Arts Council out of tune with needs of opera world
Kirkos Ensemble continues to stretch musical boundaries in new concert series
The Arts Council’s recent call for proposals for “main-scale opera provision” from 2018 is running in a tight timeframe. The call for three- to five-year plans went out on February 13th. There was a workshop for potential applicants on March 1st, with the deadline for the submission of proposals being April 3rd.
Thereafter there is provision for a dialogue process with applicants, a date of May 4th for submission of any finalised proposals, a presentation to the decision panel by shortlisted applicants a week later, and a date of May 24th for the panel’s recommendations to be acted on by the full council.
The heavy-hitting contenders appear to be an alliance of Wide Open Opera and Opera Theatre Company – Fergus Sheil is artistic director of both – and a partnership between Kilkenny Arts Festival director Eugene Downes and Wexford Festival Opera.
As part of the process the council is currently providing answers to questions from potential applicants to clarify any issues that were not fully dealt with in the March workshop. All questions and answers are being made public and can be viewed on the council’s websiteat artscouncil.ie. The names of the questioners is being kept private.
Of the three questions that have been answered so far, two relate to clarifications about calendar years and the proposed September-to-May season that the new company is expected to work to.
Some of the assumptions in the answers are more than a little perplexing. “The Sept-May opera ‘season’ division is used as the standard national and international practice in terms of repertoire planning frameworks and the presenting and marketing [of] repertoire to audiences,” ” the council says.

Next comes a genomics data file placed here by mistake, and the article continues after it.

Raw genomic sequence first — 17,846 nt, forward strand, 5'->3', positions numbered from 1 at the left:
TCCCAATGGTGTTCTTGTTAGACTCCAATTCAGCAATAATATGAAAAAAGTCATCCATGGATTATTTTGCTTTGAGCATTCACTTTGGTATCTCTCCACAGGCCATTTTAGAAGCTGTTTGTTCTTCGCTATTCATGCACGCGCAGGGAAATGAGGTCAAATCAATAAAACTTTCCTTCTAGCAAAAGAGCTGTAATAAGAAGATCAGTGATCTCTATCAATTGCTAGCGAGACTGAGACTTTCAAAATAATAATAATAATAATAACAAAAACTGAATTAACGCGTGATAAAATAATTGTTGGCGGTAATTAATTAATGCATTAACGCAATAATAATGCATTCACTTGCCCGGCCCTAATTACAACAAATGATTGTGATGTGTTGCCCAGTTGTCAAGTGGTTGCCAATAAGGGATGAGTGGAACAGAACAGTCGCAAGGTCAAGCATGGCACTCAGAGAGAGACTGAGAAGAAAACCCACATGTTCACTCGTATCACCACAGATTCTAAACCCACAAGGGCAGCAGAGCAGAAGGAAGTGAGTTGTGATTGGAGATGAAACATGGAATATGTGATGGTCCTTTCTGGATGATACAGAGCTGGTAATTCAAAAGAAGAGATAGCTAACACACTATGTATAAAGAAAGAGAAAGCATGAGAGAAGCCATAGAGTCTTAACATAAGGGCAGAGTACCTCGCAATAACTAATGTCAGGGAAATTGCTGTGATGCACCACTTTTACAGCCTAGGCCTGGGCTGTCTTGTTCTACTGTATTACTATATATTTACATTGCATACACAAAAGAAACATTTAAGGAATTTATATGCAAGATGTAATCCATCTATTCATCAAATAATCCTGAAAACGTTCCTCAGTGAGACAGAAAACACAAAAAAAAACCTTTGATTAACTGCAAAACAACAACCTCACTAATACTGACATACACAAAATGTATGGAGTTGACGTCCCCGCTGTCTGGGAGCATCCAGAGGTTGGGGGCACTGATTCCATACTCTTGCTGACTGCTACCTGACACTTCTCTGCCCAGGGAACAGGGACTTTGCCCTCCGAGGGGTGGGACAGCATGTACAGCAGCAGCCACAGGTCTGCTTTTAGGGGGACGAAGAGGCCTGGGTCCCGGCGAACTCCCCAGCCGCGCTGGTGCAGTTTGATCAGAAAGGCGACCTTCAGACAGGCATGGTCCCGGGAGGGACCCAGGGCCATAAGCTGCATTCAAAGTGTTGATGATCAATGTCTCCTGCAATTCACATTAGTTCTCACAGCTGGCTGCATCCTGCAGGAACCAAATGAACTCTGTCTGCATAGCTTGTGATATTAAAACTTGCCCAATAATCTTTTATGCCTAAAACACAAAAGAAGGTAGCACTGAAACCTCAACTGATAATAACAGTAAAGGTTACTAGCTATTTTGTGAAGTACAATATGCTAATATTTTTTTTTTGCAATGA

This would all be well and good if only such a September-to-May season existed. Welsh National Opera’s forthcoming season will run from September to June; in 2013-14, it ran from August to July. The Royal Opera House in Covent Garden will run from September to July, as will the Bavarian State Opera, with the last month devoted to the Munich Opera Festival.
The three-month, June to August dead spot that the Arts Council suggests is anything but an international norm, especially if you consider that beyond the work of year-round companies, it’s the summer months that see the likes of the festivals in Bayreuth, Salzburg and Glyndebourne in full swing. Opera in summertime – everyone wants it.
Yet the council goes on to say: “The call prioritises the presentation of the principal main-scale productions to be done during the standard Sept-May season, when experience and practice indicates the largest local audiences are available for regularly produced opera, theatre, concerts etc.”
When it comes to opera, the council does not appear to know what is best for opera in Ireland and seems shy of taking the advice of the report writers it has hired to tell it what might be better for opera in Ireland. Plus ça change . . .
The Kirkos Ensemble (pictured) has never been short of ambition. The group, which began as a student ensemble in the Royal Irish Academy of Music, presented reimaginings of Stravinsky’s Rite of Spring on the occasion of the work’s centenary in 2013 and plunged audiences into darkness for a series of blackout concerts combining new works and classics.
It is currently giving what you might call relatively straight chamber music programmes in the Bewley’s Café Theatre in the Powerscourt Centre in Dublin city centre, if you can call a programme of Webern, Georg Friedrich Haas, Seán Ó Dálaigh and Breffni O’Byrne relatively straight.
The decision to open last Saturday’s programme with Webern’s Five Movements, Opus 5, proved unwise. Webern’s compact, highly potent, expressionist pieces need to be communicated with a sense of mastery and cohesion rather than striving.
Ó Dálaigh’s (pul)s(a)tring quart(ion(echo)s)et packs a lot of ideas into its title, but the playing did little to breathe real life into the concepts.
The evening took a turn for the better with O’Byrne’s Beyond a Shadowed Sky, in which the musicians conveyed a far stronger grasp of shape and purpose, a sense of the music behind the notes.
Austrian composer Georg Friedrich Haas’s String Quartet No 2, completed in 1998, is an exploration of texture and tension using microtonal means, growing from an assertive low cello C, out of which harmonic partials create a complex musical efflorescence. The performance had its rough edges, but it was an example of what Kirkos does best – searching out where others haven’t reached – by giving the Dublin premiere of this fascinating work.